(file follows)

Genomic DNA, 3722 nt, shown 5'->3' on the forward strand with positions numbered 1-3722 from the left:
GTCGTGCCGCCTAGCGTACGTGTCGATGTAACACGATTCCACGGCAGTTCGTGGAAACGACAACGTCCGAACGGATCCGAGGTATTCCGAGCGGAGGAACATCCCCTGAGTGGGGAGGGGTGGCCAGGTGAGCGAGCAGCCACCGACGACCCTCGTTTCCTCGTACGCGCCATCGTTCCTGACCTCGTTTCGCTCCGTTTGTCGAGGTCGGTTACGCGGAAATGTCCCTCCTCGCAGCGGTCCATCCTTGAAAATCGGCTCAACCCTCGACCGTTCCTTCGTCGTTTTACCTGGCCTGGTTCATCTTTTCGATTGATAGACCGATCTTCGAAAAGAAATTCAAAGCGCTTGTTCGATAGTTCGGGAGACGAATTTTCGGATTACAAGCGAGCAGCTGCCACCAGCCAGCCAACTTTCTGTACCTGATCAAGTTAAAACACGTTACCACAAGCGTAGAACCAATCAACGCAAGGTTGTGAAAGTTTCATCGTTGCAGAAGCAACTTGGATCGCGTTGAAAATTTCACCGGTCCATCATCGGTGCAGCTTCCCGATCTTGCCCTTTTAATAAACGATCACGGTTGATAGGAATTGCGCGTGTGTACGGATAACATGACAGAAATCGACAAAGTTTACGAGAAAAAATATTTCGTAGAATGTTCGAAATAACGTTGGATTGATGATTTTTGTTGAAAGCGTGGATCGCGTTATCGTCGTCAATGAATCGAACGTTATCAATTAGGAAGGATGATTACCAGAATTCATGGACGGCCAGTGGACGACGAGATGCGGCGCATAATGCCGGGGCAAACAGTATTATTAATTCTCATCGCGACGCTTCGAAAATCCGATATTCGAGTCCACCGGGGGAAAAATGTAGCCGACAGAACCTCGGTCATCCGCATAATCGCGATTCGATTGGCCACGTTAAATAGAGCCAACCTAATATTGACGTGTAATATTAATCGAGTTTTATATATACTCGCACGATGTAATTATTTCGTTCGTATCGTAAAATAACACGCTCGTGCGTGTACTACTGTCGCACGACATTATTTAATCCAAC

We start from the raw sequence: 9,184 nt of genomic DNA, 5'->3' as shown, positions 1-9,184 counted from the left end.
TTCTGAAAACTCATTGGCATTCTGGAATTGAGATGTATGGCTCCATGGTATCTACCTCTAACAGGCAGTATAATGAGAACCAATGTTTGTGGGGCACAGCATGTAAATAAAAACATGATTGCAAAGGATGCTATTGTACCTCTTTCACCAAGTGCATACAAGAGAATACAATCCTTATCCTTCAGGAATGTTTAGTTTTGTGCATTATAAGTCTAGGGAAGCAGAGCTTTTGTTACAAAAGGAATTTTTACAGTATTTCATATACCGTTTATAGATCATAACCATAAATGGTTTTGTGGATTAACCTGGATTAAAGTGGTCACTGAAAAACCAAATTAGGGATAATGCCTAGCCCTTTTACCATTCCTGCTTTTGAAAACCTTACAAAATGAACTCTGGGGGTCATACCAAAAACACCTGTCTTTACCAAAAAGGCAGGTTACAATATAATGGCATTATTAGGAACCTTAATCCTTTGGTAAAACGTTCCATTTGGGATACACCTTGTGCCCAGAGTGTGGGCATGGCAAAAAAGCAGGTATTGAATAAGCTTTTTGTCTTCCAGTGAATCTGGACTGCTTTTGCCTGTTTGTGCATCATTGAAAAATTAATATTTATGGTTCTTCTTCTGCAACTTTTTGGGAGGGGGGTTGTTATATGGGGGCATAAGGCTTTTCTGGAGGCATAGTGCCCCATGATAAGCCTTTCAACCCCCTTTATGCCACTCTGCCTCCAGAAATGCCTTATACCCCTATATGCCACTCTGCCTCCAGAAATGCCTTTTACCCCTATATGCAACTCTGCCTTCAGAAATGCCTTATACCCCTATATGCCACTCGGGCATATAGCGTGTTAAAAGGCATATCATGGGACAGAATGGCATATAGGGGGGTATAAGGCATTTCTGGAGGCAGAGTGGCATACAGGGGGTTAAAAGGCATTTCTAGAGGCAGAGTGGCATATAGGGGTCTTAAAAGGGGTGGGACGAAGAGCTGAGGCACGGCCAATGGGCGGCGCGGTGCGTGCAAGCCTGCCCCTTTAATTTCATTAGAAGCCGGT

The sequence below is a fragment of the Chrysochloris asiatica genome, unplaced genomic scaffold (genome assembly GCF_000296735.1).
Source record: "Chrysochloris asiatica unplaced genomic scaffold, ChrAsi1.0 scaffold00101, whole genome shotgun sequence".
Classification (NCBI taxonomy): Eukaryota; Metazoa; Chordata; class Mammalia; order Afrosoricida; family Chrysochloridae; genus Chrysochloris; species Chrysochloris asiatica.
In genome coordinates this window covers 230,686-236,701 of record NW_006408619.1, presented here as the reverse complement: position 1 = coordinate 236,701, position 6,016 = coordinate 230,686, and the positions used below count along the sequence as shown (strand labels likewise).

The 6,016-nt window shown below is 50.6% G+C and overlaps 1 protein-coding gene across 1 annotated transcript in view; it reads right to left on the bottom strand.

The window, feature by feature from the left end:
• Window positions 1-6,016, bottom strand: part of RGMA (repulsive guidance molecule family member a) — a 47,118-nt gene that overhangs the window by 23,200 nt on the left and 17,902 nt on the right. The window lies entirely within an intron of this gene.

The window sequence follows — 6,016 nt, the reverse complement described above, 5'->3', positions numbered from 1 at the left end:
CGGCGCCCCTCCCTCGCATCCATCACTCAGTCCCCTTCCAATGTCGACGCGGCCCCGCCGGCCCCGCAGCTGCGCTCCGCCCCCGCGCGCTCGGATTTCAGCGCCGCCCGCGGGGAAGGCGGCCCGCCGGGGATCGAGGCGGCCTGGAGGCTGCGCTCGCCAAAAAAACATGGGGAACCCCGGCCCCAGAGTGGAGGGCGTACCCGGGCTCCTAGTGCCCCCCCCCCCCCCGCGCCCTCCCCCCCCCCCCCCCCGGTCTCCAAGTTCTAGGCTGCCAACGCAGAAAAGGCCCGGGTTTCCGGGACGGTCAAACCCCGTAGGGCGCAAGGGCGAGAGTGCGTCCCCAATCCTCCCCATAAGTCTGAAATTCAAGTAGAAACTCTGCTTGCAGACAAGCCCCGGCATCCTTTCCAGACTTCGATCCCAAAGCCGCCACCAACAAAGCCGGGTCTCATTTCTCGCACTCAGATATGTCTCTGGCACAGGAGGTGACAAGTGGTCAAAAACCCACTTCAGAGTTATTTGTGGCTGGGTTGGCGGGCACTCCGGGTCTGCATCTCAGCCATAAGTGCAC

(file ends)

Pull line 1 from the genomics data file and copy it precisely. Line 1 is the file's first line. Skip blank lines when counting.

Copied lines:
Genomic DNA, 3722 nt, shown 5'->3' on the forward strand with positions numbered 1-3722 from the left: